One month before a United States Department of Justice letter to Ohio State uncovered a massive pattern of NCAA rule violations within the school’s football program, official Ohio State internal audit documents show Ohio State President Gordon Gee and OSU Athletic Director Gene Smith knew that the Ohio State compliance department - led by former NCAA enforcement official Doug Archie - had failed to properly monitor dozens of OSU student-athletes for potential violations of NCAA rules.
In a November 1, 2010, report to Gee and Smith, a four-person internal audit of Archie’s Ohio State compliance department reported the following to President Gee and AD Smith:
During our audit, we analyzed Student Athlete Vehicle Registration information for 152 student athletes, and we physically observed vehicles driven by football players upon arrival at spring practice. We noted the following issues:
- 19 student athletes purchased parking permits from University Transportation and Parking for vehicles they had not registered with the Department of Athletics.
- 22 student athletes received parking citations from University Transportation and Parking for vehicles they had not registered with the Department of Athletics.
- 3 football players were observed driving vehicles they had not registered with the Department of Athletics.
We recommend that the Department of Athletics investigate the aforementioned discrepancies and confirm that no NCAA regulations were violated. The Department of Athletics should increase monitoring activities by observing vehicles driven by student athletes and by working with University Transportation and Parking to periodically review parking permit registrations and issued citations to assure proper registration of vehicles.
Six months later the acquisition, registration and operation of vehicles by dozens of Ohio State football players is now under investigation by the NCAA and subject to intense media scrutiny. In the past week, Ohio State football star Terrelle Pryor has been seen driving a vehicle on campus and at the OSU football facility despite his license being suspended.
On Jan. 2, 2011, the COLUMBUS DISPATCH reported:
Three times in the past three years, Ohio State quarterback Terrelle Pryor was stopped for traffic violations while driving cars that were owned by a car salesman or a Columbus used-car lot where the salesman worked, according to traffic citations obtained by The Dispatch.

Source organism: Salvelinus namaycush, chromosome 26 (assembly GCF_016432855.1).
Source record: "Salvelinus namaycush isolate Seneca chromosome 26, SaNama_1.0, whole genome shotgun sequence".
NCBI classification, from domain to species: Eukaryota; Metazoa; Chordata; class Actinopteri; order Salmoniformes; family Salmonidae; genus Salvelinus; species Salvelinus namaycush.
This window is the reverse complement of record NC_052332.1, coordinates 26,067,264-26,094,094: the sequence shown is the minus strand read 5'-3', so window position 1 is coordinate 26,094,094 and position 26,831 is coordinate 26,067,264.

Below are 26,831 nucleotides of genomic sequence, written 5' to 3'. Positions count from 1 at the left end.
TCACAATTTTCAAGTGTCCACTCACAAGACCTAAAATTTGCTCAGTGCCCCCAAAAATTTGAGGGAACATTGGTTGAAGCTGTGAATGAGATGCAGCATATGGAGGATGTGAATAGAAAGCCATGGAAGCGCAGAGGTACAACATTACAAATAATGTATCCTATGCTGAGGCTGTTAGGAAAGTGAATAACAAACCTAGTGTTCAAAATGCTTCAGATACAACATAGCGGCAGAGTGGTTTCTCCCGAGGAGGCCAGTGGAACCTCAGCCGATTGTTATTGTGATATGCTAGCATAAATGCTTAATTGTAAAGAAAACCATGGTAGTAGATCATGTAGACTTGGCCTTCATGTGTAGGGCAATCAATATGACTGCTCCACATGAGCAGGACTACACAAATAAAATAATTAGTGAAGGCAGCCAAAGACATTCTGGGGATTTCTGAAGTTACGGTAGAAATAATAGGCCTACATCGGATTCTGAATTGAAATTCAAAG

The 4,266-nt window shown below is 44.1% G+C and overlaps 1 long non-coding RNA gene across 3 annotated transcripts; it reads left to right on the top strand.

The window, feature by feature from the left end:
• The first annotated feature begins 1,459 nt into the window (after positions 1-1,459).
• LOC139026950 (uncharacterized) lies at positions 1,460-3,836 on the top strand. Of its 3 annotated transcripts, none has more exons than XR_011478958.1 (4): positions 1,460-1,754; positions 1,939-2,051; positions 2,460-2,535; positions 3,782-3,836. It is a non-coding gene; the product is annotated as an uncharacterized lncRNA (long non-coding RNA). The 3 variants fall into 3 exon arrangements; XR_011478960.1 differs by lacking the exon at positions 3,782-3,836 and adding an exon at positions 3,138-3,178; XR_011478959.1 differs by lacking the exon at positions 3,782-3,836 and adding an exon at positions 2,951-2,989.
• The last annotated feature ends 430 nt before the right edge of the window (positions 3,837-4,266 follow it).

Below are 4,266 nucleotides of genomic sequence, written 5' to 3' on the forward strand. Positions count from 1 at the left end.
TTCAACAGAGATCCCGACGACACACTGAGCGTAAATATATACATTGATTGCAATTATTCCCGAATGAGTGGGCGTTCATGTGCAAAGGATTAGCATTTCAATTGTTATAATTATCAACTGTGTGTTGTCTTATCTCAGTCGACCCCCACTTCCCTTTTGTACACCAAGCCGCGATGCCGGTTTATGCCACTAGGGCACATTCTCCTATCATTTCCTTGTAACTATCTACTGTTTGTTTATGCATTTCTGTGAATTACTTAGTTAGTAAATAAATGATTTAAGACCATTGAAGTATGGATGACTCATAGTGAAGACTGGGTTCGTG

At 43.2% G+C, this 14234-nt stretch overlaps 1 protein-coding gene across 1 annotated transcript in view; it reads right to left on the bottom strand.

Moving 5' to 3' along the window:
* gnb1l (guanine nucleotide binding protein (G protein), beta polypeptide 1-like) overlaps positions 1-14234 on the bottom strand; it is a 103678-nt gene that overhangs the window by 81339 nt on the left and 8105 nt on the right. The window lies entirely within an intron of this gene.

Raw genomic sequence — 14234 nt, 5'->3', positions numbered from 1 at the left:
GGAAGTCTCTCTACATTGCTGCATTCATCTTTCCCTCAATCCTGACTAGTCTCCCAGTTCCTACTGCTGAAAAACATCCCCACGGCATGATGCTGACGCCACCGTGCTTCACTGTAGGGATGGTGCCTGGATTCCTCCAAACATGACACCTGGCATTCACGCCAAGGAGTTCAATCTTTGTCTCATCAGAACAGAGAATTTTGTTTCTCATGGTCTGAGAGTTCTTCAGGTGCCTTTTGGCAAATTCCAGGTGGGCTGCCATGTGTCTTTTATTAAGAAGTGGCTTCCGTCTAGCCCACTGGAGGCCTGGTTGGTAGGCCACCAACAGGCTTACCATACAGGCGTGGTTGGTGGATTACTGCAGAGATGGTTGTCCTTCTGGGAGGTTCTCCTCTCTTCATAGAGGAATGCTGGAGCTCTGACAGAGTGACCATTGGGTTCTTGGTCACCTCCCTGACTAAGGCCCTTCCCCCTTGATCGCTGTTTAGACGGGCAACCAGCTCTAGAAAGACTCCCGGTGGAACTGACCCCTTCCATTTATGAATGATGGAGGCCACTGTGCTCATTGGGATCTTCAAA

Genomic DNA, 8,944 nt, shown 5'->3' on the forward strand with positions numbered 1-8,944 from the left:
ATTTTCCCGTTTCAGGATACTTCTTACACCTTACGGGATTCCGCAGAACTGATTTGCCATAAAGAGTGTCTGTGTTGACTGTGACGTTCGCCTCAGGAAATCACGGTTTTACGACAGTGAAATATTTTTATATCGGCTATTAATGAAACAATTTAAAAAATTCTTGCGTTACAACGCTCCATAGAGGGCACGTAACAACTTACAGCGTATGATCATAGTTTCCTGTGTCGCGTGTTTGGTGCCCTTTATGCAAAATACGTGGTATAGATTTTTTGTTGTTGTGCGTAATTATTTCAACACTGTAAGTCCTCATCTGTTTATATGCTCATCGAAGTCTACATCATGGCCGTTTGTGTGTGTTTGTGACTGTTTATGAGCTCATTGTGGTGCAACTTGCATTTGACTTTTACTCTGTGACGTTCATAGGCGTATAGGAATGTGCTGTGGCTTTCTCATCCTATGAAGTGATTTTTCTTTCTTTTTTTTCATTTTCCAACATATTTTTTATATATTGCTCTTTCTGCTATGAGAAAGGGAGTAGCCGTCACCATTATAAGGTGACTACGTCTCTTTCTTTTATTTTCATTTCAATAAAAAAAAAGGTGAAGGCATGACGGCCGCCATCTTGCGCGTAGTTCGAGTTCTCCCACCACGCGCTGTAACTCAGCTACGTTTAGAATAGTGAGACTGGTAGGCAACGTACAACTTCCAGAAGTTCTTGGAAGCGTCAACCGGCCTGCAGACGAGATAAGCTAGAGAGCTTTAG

Ohio State is aware of two of those infractions, and an investigation determined nothing improper had occurred, said Doug Archie, associate athletic director for compliance. He was unaware of an incident that occurred in October 2008 and said yesterday that he would investigate it.
On May 7, 2011, the COLUMBUS DISPATCH reported:
Ohio State University’s chief enforcer of NCAA rules [Doug Archie] said yesterday that he will investigate used-car purchases made by dozens of OSU athletes at two Columbus car dealers to see if any sale violated collegiate rules.
The investigation was initiated after The Dispatch found in public records that at least eight Ohio State athletes and 11 athletes’ relatives bought used cars from Jack Maxton Chevrolet or Auto Direct during the past five years. The investigation will involve outside experts and examine at least 50 sales, focusing on whether the athletes received improper benefits.
The common thread in those two dozen transactions was the salesman: Aaron Kniffin, who has worked at both dealerships.
“I have nothing to believe a violation has occurred,” he [Archie] said.
Kniffin told The Dispatch that he has sold cars to at least four dozen OSU athletes and their relatives, that the OSU compliance staff directed them to him, and that university officials reviewed all documents before sales were final.
Archie said that he has spoken to Kniffin only once, never reviews sales documents and has not directed players to any dealerships.
But on May 27, 2011, Matt Hayes of THE SPORTING NEWS reported:
“Doug Archie has called me well over 50 times,” Kniffin said. “This year alone, I’ve talked to him 25-30 times. You can print out your Verizon (phone) bills; his numbers are right there calling me.”
When asked why Archie, who did not immediately respond to voice mail messages, said he only spoke to Kniffin once and denied that the deals were approved by OSU compliance, Kniffin said, “That’s something you’ll have to ask him. I’ve got records of it.
Three days later, the COLUMBUS DISPATCH reported that apparently the NCAA wasn’t so sure about Archie’s repeated assurances that no NCAA violations had occurred during vehicle purchase and loan transactions involving Pryor:
The NCAA and the Ohio State University’s compliance office are conducting an independent investigation of Terrelle Pryor amid allegations that the star quarterback may have received cars and other extra benefits, sources told The Dispatch today.